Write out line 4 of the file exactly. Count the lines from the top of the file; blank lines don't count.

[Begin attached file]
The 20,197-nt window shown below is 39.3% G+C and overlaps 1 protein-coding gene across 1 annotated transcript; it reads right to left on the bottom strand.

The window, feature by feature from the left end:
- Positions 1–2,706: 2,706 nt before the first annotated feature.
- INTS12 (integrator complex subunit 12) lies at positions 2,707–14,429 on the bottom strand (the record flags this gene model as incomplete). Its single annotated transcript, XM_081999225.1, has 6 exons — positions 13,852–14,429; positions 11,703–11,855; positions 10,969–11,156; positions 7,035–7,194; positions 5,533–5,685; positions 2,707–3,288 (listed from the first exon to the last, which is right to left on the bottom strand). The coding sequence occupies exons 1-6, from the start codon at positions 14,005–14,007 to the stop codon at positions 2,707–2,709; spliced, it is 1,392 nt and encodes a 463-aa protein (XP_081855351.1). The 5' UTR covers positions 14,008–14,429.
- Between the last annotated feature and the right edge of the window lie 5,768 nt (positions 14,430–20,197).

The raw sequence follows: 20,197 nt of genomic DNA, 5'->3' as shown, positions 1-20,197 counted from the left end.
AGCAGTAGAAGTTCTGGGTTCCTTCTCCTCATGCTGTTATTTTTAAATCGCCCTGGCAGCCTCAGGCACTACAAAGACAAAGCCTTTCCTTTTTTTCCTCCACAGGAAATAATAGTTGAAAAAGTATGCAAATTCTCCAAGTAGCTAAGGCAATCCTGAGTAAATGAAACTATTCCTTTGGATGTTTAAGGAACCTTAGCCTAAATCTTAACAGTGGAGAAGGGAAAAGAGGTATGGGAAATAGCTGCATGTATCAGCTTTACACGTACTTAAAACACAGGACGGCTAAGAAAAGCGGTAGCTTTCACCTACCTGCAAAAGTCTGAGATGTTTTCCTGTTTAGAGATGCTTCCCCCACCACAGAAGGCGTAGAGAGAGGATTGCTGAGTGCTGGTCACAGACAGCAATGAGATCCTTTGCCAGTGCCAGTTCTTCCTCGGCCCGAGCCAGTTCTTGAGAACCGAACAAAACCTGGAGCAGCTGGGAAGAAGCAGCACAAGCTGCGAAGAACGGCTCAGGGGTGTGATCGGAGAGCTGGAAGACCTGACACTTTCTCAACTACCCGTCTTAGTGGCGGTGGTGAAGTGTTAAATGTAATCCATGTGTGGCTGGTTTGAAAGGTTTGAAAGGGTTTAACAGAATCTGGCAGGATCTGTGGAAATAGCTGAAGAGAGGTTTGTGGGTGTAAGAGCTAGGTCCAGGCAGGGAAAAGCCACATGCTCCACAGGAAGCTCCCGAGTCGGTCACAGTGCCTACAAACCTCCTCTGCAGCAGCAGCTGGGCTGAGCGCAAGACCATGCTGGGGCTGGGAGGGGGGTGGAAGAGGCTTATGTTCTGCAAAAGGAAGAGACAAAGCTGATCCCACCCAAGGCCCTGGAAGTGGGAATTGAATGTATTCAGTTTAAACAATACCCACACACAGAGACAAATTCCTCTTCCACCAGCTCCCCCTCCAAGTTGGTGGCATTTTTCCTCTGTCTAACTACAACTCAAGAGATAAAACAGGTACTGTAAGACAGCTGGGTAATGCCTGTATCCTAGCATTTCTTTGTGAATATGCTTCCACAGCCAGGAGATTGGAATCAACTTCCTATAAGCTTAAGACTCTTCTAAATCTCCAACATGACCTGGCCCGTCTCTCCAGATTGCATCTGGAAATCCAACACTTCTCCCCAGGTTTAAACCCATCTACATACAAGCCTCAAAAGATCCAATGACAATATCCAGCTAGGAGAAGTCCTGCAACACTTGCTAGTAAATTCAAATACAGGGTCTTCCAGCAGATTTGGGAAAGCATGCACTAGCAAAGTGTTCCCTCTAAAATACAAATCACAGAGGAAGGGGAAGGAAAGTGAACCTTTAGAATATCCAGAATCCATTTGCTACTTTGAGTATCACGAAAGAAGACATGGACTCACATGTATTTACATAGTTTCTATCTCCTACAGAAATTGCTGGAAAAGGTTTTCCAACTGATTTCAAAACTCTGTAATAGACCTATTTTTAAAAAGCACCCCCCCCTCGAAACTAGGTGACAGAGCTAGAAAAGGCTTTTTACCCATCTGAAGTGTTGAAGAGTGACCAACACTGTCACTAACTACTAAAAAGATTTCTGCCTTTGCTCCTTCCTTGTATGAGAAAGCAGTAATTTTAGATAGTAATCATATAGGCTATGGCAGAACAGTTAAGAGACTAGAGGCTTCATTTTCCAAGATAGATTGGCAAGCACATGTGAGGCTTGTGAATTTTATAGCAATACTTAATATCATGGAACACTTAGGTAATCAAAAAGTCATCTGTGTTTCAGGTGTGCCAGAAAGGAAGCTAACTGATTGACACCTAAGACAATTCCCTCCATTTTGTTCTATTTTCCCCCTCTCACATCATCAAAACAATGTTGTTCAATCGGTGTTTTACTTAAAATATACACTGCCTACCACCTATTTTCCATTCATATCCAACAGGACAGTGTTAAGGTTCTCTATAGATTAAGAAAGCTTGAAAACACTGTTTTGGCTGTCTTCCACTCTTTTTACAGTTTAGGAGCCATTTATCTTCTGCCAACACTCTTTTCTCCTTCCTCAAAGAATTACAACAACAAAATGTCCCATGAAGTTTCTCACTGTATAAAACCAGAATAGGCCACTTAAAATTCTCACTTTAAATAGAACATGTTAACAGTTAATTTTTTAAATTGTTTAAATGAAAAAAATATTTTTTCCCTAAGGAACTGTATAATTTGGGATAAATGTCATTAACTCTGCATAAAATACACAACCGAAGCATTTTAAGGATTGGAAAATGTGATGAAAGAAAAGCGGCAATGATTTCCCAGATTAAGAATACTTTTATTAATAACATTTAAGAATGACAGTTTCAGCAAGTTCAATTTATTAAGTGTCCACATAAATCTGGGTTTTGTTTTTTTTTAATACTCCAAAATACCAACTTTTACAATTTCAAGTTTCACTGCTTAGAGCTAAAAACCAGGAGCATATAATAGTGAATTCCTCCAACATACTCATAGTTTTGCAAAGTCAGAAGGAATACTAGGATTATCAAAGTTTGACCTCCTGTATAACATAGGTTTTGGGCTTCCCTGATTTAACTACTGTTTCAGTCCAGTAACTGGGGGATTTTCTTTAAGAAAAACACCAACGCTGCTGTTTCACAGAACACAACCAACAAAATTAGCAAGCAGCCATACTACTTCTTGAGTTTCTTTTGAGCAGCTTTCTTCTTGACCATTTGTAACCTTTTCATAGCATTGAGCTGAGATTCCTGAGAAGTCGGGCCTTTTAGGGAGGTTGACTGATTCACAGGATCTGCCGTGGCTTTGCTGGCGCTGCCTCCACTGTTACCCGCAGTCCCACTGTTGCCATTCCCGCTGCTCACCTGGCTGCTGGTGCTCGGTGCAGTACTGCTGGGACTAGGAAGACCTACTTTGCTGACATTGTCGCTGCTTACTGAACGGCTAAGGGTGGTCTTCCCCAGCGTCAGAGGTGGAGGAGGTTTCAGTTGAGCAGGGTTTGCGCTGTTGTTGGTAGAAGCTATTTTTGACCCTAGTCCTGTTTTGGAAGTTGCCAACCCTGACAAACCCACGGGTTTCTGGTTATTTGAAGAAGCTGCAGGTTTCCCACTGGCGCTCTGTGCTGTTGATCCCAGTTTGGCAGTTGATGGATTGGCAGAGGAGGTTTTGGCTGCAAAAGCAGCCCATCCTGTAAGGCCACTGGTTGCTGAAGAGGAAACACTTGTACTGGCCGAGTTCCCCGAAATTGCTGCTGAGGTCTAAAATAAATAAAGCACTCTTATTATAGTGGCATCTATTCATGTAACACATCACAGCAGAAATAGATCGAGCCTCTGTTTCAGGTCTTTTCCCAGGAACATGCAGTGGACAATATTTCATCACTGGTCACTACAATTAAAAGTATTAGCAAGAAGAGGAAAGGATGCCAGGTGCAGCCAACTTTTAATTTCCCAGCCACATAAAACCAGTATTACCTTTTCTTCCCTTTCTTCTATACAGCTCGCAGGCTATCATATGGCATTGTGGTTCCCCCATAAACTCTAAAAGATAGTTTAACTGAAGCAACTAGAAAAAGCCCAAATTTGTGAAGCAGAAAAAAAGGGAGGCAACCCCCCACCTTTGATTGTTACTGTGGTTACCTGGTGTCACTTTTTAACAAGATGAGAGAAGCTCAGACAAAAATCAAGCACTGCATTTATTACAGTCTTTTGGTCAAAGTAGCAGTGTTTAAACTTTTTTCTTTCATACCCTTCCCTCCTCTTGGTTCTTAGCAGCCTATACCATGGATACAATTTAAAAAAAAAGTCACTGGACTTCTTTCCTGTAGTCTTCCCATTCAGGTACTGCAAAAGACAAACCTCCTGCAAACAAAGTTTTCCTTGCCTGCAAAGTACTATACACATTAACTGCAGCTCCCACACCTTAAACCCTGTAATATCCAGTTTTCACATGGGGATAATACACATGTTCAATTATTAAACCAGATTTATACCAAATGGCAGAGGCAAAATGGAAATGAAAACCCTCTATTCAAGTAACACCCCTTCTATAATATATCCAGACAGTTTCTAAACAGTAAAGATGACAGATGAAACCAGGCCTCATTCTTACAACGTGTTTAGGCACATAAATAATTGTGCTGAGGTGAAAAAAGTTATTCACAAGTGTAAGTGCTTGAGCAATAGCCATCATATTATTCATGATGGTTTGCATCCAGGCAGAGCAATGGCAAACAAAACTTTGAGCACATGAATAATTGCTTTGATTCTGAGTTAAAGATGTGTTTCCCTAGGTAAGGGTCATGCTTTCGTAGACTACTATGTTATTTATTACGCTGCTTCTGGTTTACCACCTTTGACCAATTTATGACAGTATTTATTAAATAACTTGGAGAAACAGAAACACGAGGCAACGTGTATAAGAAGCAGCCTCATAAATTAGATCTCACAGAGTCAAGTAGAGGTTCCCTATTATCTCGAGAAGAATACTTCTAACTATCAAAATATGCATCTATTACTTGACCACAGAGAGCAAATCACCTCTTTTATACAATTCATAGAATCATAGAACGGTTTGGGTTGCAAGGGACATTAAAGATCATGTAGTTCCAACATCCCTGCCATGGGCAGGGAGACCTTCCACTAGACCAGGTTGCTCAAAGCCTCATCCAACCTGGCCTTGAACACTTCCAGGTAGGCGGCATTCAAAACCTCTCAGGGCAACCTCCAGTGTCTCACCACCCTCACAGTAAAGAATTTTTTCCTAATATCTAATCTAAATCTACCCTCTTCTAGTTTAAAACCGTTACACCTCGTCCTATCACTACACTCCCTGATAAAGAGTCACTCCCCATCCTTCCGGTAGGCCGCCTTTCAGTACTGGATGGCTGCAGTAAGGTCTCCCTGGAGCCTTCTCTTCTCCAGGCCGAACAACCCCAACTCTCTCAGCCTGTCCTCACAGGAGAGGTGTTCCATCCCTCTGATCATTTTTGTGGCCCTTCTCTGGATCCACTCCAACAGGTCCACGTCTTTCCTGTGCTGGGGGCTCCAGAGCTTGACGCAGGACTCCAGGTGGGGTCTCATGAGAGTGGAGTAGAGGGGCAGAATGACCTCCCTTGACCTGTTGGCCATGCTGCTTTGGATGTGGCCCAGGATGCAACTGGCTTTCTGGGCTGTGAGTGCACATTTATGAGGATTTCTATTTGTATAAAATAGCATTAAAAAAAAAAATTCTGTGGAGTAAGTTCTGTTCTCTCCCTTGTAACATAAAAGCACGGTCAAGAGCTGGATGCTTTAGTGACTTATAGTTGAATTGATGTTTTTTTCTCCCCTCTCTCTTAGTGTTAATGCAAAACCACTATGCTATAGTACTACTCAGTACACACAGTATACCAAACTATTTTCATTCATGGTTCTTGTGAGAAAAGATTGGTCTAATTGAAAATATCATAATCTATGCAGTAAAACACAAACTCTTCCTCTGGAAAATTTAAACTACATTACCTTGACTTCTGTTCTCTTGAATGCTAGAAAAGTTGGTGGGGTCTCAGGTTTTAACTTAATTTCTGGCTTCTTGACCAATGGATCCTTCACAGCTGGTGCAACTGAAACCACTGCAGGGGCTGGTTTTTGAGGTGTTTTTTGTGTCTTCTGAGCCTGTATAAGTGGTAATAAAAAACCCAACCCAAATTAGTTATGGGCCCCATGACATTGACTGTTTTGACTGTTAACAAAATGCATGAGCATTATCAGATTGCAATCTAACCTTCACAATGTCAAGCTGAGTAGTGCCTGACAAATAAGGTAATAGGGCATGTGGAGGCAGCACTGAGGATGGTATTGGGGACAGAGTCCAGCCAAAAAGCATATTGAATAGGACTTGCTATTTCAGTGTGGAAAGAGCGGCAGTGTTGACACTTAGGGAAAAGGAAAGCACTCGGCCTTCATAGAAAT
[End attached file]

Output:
- INTS12 (integrator complex subunit 12) lies at positions 2,707–14,429 on the bottom strand (the record flags this gene model as incomplete). Its single annotated transcript, XM_081999225.1, has 6 exons — positions 13,852–14,429; positions 11,703–11,855; positions 10,969–11,156; positions 7,035–7,194; positions 5,533–5,685; positions 2,707–3,288 (listed from the first exon to the last, which is right to left on the bottom strand). The coding sequence occupies exons 1-6, from the start codon at positions 14,005–14,007 to the stop codon at positions 2,707–2,709; spliced, it is 1,392 nt and encodes a 463-aa protein (XP_081855351.1). The 5' UTR covers positions 14,008–14,429.